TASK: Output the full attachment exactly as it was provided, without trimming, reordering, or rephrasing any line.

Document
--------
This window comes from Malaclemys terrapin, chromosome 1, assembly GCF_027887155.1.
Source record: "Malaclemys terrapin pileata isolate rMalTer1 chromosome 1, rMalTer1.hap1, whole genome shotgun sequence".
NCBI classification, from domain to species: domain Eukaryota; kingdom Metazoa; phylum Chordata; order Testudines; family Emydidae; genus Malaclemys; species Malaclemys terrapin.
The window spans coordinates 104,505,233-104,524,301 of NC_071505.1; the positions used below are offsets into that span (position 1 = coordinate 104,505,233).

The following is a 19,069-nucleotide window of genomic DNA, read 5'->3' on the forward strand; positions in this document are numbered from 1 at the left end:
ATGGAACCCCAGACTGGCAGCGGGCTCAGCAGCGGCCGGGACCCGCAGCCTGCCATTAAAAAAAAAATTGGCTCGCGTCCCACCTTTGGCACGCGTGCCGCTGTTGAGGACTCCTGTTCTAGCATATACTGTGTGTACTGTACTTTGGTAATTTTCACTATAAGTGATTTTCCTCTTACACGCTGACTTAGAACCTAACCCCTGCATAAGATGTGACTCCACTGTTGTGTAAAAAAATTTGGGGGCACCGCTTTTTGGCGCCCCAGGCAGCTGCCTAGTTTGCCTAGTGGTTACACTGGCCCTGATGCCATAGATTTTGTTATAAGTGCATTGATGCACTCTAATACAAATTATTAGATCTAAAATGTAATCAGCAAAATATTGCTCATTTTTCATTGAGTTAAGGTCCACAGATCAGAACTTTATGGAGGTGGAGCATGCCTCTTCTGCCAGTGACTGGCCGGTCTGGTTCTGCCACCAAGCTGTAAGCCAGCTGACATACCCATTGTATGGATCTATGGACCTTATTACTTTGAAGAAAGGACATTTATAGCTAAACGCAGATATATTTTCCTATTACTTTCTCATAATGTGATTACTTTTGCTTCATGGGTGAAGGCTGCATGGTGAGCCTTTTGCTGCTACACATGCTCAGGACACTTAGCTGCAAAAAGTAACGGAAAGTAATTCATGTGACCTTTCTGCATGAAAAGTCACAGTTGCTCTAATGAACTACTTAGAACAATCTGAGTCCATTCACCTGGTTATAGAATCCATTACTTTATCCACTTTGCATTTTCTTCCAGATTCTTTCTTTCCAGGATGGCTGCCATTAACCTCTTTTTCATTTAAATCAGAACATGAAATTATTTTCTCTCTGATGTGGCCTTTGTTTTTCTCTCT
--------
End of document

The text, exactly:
This window comes from Malaclemys terrapin, chromosome 1, assembly GCF_027887155.1.
Source record: "Malaclemys terrapin pileata isolate rMalTer1 chromosome 1, rMalTer1.hap1, whole genome shotgun sequence".
NCBI classification, from domain to species: domain Eukaryota; kingdom Metazoa; phylum Chordata; order Testudines; family Emydidae; genus Malaclemys; species Malaclemys terrapin.
The window spans coordinates 104,505,233-104,524,301 of NC_071505.1; the positions used below are offsets into that span (position 1 = coordinate 104,505,233).

The following is a 19,069-nucleotide window of genomic DNA, read 5'->3' on the forward strand; positions in this document are numbered from 1 at the left end:
ATGGAACCCCAGACTGGCAGCGGGCTCAGCAGCGGCCGGGACCCGCAGCCTGCCATTAAAAAAAAAATTGGCTCGCGTCCCACCTTTGGCACGCGTGCCGCTGTTGAGGACTCCTGTTCTAGCATATACTGTGTGTACTGTACTTTGGTAATTTTCACTATAAGTGATTTTCCTCTTACACGCTGACTTAGAACCTAACCCCTGCATAAGATGTGACTCCACTGTTGTGTAAAAAAATTTGGGGGCACCGCTTTTTGGCGCCCCAGGCAGCTGCCTAGTTTGCCTAGTGGTTACACTGGCCCTGATGCCATAGATTTTGTTATAAGTGCATTGATGCACTCTAATACAAATTATTAGATCTAAAATGTAATCAGCAAAATATTGCTCATTTTTCATTGAGTTAAGGTCCACAGATCAGAACTTTATGGAGGTGGAGCATGCCTCTTCTGCCAGTGACTGGCCGGTCTGGTTCTGCCACCAAGCTGTAAGCCAGCTGACATACCCATTGTATGGATCTATGGACCTTATTACTTTGAAGAAAGGACATTTATAGCTAAACGCAGATATATTTTCCTATTACTTTCTCATAATGTGATTACTTTTGCTTCATGGGTGAAGGCTGCATGGTGAGCCTTTTGCTGCTACACATGCTCAGGACACTTAGCTGCAAAAAGTAACGGAAAGTAATTCATGTGACCTTTCTGCATGAAAAGTCACAGTTGCTCTAATGAACTACTTAGAACAATCTGAGTCCATTCACCTGGTTATAGAATCCATTACTTTATCCACTTTGCATTTTCTTCCAGATTCTTTCTTTCCAGGATGGCTGCCATTAACCTCTTTTTCATTTAAATCAGAACATGAAATTATTTTCTCTCTGATGTGGCCTTTGTTTTTCTCTCT